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General Information

Have you always hankered after the whole Thousand and One Nights experience: sultans, palaces, exotic spices and foods, twisting streets through the marketplace, ancient fortresses, even a harem?

You've come to the right place when you come to Muscat.

Muscat has always been the capital city of Oman. As a matter of fact, until 1970 the country was called Muscat and Oman. The Portuguese had control of it for a hundred and fifty years or so until 1650, and there are two picturesque forts that remain from that time, flanking the city against a backdrop of barren desert hills. The influences on the architecture of the city don't stop with the Portuguese - you'll see Persian, Indian, African, Arabian, and modern Western influences. The Sultan's Palace itself is in Indian style. Actually, unlike most cities in the Middle East with any history, the old town is rather deserted, with only the harbor, the palace, and the fortresses as worthy attractions. There are other places to go, though, to get your fill of sights.

The place to see, and the place to be, in Muscat is Muttrah, the oldest residential district, and the place where you'll experience the most exotic atmosphere. The Corniche (the seaside promenade) is the best way to start your acquaintance with the city. Walk along and soak up the harbor scene.

Eventually you'll reach the Muttrah Souk (marketplace) with its little cubicles offering every exotic thing under the sun. It's been called the best in the Arab world. This is the place to do your souvenir shopping, and there are certainly some out-of-the-ordinary souvenirs to buy: khanjars (the traditional curved daggers), caftans, turbans, leather, hand-made Omani costumes, and especially silver jewelry. The variety of silver for sale is impressive, from small make-up boxes (traditionally used by both men and women) at one end of the spectrum to full-sized chest pieces at the other. And if that's not exotic enough for you, snap up a carved camel bone item. (If you want to pick up more modern merchandise, there are several actual malls to go to elsewhere in the city.)

At the northern end of the souk, just outside the entrance, is a rather well known teashop, frequented by old men puffing on hookahs (the Arab water pipe) and drinking jasmine tea as they hobnob and gossip. It's the kind of place you'll see sometimes by accident when exploring, giving you a peek at the genuine life and atmosphere of the city. Drink a little tea and absorb some of that mysterious-Orient feeling you came here to find.

The next item on your list should be the Zawawi Mosque, built by Sheik Zawawi, probably Oman's finest mosque. The dome is shaped like an inverted lotus and is made of pink marble covered in 22-carat gold leaf. It is a photographer's dream-come-true; so burn up a few rolls while you're there. (Be sure to wear the proper attire - shorts, beachwear, and bare arms or legs are not considered correct.) And while you're on the trail of large and imposing edifices, check out the Al Alam Palace, an official sultan's residence, with lovely views of Muscat Bay. The style is a mix of oriental and occidental, sparkling with rich blues and gold. And last but certainly not least, check out the Al Bustan Palace Hotel, considered the finest in the Middle East. In accord with the oil countries' tendency towards extravagance, the cost was more than a quarter of a billion US dollars. You can see every one of them!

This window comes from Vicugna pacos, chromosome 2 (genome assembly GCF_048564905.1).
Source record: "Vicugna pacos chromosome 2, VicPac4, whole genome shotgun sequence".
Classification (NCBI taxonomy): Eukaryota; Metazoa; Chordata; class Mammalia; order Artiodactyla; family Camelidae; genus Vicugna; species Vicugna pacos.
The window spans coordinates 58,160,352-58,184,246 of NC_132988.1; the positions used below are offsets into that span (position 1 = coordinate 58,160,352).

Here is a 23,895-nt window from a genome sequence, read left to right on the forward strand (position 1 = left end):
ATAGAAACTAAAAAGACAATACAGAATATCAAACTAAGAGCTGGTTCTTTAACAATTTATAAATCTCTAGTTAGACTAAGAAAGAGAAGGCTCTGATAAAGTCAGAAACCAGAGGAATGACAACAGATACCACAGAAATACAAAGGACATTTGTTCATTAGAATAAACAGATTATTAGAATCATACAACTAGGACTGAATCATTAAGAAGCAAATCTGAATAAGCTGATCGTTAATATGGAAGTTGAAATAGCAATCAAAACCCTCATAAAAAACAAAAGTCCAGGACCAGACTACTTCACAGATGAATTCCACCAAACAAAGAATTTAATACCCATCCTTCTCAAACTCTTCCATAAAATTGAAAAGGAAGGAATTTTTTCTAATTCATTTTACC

To scale back the experience a little - if you're wandering around by yourself and strike up an acquaintance with an Omani, don't be surprised if he takes you home and offers you something to eat, or at least a cup of the cardamom scented coffee called kalwah. (The Omanis are renowned for their hospitality.) You may be offered the little deep-fried dough balls called lohkemat, flavored with honey and rosewater, to add some sweetness to the bitter drink. If you're not treated to home cooking, you're still in a place with great cuisine, so make a point to sample some maqbous, saffron rice over spicy meat, or mashuai, the spit roasted kingfish dish. Rice is big at every meal, as is the thin round bread called rukhal. The major meal is eaten in the middle of the day, so maybe you'll want to schedule your more vigorous walking in the afternoon, to work off your lunch. Or maybe you'll just want to lunch all day; it's understandable with such good things to eat all around.

The charms of Muscat will reveal themselves to you quicker than you can say "Open Sesame," without you even having to know any magical incantations. Take advantage of its generosity.



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